My friend, Stone, and I ventured out on another excursion. I’ve been wanting to zipline for a year or two, but had nobody to join me. Stone was up for the adventure so we met in Lula, Georgia at North Georgia Canopy Tours where Brett and Steven were our tour guides.
These guys were rockin’ awesome. The trip was a comedy act, an adventure escapade and a teaching session rolled into one three-hour, steaming hot & humid event.But, the great thing:
amongst the silliness and bad jokes (they were actually incredibly amusing)
I felt safe. I knew the jokes would stop in a heartbeat if a problem arose.
And they paid close attention as we traveled, obviously well-trained at their jobs.
We zigzagged through the canopy of the north Georgia woods, suspended high above the ground (as high as 70′ for one of the landings). We crossed two sky bridges and a total of about ten zip lines (one as long as 750′!).
The first zip lines were short, straight and simple ….
in comparison to the lengthy zips at the end
like this one
whose finish landing you couldn’t even see
when you were standing on the start landing.
We just had to trust that
our guides knew the way …
they had covered the course …
they had gone before
and knew we’d be fine.
My tummy rumbled and nerves were exposed as we began. I knew I would be able to complete the course, but I wasn’t sure how difficult it would be. In fact, I knew that looking down would be a bad idea …. so, I just held my camera over the edge of the crow’s nest
As I rode the line from tree to tree …
landing to landing ….
screaming wild above my head
from the friction of spinning wheels encased inside a trolley mechanism,
I thought about how this experience represents where I am in life.
I was drawn to the parallel between
the spiritual world and the physical.
I’ve been given the necessary instruction to do the job
though the final vision of what that job may look like hasn’t yet been revealed …
ahh…. and my Guide? He’s gone before me. He knows the way. He has covered the course and knows I’ll be fine.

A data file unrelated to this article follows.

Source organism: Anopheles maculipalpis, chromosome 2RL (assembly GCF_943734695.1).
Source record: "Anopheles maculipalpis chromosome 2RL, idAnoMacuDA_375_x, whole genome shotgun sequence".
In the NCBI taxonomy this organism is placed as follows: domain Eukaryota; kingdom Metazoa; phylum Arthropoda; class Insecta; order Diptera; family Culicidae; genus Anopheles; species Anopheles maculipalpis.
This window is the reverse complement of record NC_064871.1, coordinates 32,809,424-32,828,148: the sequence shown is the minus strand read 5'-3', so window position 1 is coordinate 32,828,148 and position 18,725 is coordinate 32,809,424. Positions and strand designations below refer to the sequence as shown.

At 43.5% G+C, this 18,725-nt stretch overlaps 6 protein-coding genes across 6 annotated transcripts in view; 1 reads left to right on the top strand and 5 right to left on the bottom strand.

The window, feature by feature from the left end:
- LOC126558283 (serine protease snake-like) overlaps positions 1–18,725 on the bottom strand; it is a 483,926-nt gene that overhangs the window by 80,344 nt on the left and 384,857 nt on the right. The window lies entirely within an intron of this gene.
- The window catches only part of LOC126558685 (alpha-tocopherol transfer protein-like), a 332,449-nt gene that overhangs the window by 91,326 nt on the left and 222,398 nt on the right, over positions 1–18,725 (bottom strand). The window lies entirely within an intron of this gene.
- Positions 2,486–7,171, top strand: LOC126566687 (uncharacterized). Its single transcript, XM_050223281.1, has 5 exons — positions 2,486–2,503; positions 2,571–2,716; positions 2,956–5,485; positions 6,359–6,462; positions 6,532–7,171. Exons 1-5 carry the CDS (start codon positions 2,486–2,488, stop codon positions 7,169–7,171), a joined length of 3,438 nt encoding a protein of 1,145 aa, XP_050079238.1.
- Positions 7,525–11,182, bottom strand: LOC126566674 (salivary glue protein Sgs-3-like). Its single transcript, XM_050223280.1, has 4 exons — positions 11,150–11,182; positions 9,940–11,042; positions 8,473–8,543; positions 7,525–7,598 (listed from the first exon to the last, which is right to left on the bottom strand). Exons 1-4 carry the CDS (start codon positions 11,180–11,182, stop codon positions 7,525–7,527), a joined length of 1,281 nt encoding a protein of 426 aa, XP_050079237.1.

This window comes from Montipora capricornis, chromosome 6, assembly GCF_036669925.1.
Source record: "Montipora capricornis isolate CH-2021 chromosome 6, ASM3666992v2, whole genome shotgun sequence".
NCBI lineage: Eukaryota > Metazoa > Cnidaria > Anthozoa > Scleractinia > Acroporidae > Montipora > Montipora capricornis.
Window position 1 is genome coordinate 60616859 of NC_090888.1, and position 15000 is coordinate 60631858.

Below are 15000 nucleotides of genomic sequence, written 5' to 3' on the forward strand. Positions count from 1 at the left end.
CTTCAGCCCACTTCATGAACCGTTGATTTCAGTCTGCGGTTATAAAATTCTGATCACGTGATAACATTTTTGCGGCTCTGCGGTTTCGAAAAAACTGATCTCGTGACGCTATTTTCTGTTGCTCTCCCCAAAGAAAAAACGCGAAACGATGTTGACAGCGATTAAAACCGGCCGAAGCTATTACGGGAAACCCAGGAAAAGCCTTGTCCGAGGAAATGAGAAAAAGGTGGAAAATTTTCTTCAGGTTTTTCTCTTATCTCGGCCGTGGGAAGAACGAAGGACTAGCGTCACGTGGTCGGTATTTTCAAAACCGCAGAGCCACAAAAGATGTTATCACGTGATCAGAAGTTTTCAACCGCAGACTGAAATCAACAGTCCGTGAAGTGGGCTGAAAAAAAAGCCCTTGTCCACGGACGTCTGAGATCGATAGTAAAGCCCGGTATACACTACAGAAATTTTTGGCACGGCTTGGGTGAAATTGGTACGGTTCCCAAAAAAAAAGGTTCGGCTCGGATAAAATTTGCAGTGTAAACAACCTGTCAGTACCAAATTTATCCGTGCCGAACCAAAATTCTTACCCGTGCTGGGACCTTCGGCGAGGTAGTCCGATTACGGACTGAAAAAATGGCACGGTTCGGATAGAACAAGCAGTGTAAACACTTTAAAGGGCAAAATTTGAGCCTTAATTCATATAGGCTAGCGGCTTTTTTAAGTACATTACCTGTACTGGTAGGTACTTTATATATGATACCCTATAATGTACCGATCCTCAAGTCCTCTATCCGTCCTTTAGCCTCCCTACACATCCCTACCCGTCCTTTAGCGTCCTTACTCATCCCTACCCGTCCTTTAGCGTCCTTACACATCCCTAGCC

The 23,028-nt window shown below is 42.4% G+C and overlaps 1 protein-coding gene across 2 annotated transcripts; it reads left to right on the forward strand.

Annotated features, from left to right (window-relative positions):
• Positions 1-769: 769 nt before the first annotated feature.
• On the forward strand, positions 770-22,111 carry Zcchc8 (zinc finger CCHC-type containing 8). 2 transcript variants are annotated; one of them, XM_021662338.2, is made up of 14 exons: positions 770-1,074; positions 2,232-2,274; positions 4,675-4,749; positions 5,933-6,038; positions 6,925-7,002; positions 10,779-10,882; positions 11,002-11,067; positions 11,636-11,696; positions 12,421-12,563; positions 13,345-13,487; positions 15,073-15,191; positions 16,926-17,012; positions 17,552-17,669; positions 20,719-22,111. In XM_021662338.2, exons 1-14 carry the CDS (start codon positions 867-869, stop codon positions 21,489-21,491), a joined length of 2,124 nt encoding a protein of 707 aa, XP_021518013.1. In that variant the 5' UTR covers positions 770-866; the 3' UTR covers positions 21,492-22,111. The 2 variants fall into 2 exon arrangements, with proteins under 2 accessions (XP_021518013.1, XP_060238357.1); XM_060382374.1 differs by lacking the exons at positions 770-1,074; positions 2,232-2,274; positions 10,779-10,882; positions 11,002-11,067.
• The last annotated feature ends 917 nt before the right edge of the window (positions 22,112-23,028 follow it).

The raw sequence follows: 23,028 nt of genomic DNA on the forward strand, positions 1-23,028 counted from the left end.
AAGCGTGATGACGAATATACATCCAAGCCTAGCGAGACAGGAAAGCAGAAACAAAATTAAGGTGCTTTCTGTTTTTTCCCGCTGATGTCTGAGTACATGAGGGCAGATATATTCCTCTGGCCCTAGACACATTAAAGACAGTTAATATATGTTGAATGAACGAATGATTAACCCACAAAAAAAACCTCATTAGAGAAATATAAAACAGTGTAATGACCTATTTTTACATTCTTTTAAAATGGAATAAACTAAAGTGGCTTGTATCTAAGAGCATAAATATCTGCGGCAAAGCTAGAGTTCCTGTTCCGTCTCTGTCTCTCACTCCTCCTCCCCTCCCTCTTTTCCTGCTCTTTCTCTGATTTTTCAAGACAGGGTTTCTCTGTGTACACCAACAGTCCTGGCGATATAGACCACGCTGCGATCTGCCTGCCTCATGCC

None-the-less, it’s time to step into the harness ….
time to figure this out.
The harnessing system on the tour was so reassuring. We were strapped at the waist, through the legs and around the chest. We also had backup straps that held us to a cable at all times. Our guides moved one strap at a time so that one of the two straps was attached to a cable from start to finish. They were in constant movement, clasping and unclasping our tethers. The more I watched, the more impressed and comfortable I became.
The more I watched, the more I thought about how many times they had done this,
but through all the chatter and conversation,
all the jokes and puns,
I still got the strong impression that they took this adrenalin rushed outing
Our guides paid close attention and took their responsibility earnestly.
And my God? Amongst all the fun and activity in life, He watches me closely, cares for me and takes my care seriously. He has a harness system that I can’t see, but keeps me safe all the same. He saves me from foolishly stepping in the wrong directions. He tethers me to Him and keeps me securely anchored in safety.
The hardest part of the zip line?
Taking that first step …
stepping off that ledge.
Trust was the issue. Would the harness fail?
Would it hold all my weight? …. all the way …. from start to end?
That first step off each landing was really hard.
Somehow, I ended up being the very last on the platform
time and time again ….
standing …. chatting … enjoying our guides.
it was my turn.
I had to go.
“Okay. You’re set.”
Each time, it took me a deep breath
and a prayer before I could take that step.
And, me oh my, the repel to the ground was SO.HARD.
After learning the pulley system,
you s.w.i.n.g your body around backward
with your feet on the lip of the platform
and your fanny hovering above the ground
in a completely unnatural position
– repelling position –
holding your own weight by a single rope wrapped round and around a pulley.
It was VERY hard.
I was on
of that platform ….
lowering myself to Steven below.
It was a bit much.
But, I did it. I did it!!
I stepped into the harness,
listened to instruction,
and trusted others to care for my safety.
I stepped off the ledge
to zip through the air or
swung my fanny around
in a totally unnatural position
so I could make it to the next destination.
And, oh the fun …. of that wild ride
flying above ground
across the pond
and through the canopy
of beautiful, stately, lush green trees.
I don’t know what the future holds. With graduation behind me and summer half way over, it’s time to start pursuing “what’s next.” And no matter how unnatural it may feel to swing my fanny into a totally unnatural position, I know my Guide has gone before me and will keep me safe on the wild ride ahead.